Cablegate: Post Requests Fbi Recall Derogatory Information On
OO RUEHLH RUEHPW
DE RUEHIL #1432 0941223
ZNY SSSSS ZZH
O 031223Z APR 08 ZDS
FM AMEMBASSY ISLAMABAD
TO RUEHC/SECSTATE WASHDC IMMEDIATE 6309
INFO RUEHBUL/AMEMBASSY KABUL PRIORITY 8390
RUEHLO/AMEMBASSY LONDON PRIORITY 7618
RUEHNE/AMEMBASSY NEW DELHI PRIORITY 3069
RUEHKP/AMCONSUL KARACHI PRIORITY 9457
RUEHLH/AMCONSUL LAHORE PRIORITY 5217
RUEHPW/AMCONSUL PESHAWAR PRIORITY 3934
RHMFISS/DEPT OF JUSTICE WASHINGTON DC PRIORITY
RHMFISS/FBI WASHDC PRIORITY
RHMFISS/DEPT OF HOMELAND SECURITY WASHINGTON DC PRIORITY
RUMICEA/USCENTCOM INTEL CEN MACDILL AFB FL PRIORITY
RUEKJCS/SECDEF WASHINGTON DC PRIORITY
RHMFISS/CDR USCENTCOM MACDILL AFB FL PRIORITY
RUEAIIA/CIA WASHDC PRIORITY
Thursday, 03 April 2008, 12:23
S E C R E T ISLAMABAD 001432
C O R R E C T E D C O P Y - ADDED NOFORN CAPTION
EO 12958 DECL: 03/25/2018
TAGS PGOV, PK, PREL
SUBJECT: POST REQUESTS FBI RECALL DEROGATORY INFORMATION ON
REF: IIR 4 201 4569 08
Classified By: CDA Peter Bodde, Reasons 1.4 (b), (d)
1. (U) This is an action request. See paragraph 2.
2. (S/NF) Post requests FBI recall information about Jamiat Ulema-i-Islam (JUI-F) leader Fazlur Rehman noted in Reftel. Reftel indicates that an individual ‘Fasil Ul Rehman’ believed to be associated with Jamaat-e-Islami (JI) is behind the March 2008 bombing in Islamabad. Reftel then suggests that ‘Fasil Ul Rehman’ refers to political party leader Fazlur Rehman of the JUI-F. Post requests that FBI recall this information from all hardcopy and database records due to discrepancies and errors in the report.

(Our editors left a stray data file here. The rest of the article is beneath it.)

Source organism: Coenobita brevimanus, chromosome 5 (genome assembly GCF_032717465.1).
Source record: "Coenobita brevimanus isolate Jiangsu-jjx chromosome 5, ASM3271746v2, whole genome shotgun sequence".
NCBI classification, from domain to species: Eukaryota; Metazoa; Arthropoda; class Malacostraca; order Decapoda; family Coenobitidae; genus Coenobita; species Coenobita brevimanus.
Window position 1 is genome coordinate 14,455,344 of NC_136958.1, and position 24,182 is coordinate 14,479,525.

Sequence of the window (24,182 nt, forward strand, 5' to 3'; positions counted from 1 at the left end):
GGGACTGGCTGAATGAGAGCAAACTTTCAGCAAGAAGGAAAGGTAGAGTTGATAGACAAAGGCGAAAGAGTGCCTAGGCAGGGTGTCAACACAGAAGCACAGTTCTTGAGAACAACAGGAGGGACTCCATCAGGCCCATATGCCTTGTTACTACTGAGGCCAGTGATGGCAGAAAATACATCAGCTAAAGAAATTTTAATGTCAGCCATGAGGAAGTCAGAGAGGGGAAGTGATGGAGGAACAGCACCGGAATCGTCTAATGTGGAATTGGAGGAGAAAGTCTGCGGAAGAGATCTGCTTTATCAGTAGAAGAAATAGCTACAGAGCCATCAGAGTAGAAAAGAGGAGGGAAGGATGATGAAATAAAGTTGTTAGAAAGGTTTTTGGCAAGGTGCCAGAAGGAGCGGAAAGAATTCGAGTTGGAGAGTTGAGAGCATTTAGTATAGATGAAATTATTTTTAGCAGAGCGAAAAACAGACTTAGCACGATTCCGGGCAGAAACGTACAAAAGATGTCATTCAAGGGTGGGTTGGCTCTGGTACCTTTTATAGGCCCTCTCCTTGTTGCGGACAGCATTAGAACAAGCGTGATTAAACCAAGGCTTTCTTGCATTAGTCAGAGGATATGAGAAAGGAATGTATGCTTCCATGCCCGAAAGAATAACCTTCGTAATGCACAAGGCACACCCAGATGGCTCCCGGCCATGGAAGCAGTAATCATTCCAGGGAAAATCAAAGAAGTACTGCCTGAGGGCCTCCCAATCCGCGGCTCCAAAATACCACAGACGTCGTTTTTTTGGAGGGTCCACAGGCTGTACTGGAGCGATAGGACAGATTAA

3. (C) Prominent Pakistan politician Fazlur Rehman is not associated with the JI, but instead leads his own political party, the JUI-F. From 2002-2007 the two parties allied with other religious parties in the coalition Muttahida Majlis-e-Amal (MMA). However, the JUI-F and JI retained separate leadership structures as well as separate political objectives and methods.
4. (C) Fazlur Rehman’s JUI-F is a conservative Deobandi religious party that recently has joined the new Pakistan People’s Party (PPP) led government. Rehman, more politician than mullah, has been a prominent and legitimate figure in Pakistani politics since the 1980s. Rehman has publicly denounced terrorist attacks, but prefers to use negotiations rather than military force against militants. Although he is known to have contacts with Taliban and their sympathizers, he has negotiated with religious militants on the government’s behalf, garnering him criticism from the more hard-line religious sectors. Rehman also has been a frequent and cooperative interlocutor with Post and professes his support for cooperation with the United States.
5. (C) The JI is a religious party that appeals to a narrow sector of the educated, conservative urban middle class. JI, which has a vibrant student wing, began as a movement for social change based on Sharia. The JI party policy does not support violence as a means to achieve their political agenda, however, the party quietly has supported jihad in Afghanistan and Kashmir by providing recruits from their student corps. The party does not support violence perpetuated within Pakistan, such as the recent attack on the restaurant in Islamabad. In addition, ‘Fasil Ul Rehman’ and ‘Fazlur Rehman” are extremely common Pakistani names, making it impossible to accurately identify the individual in Reftel with the prominent JUI-F politician.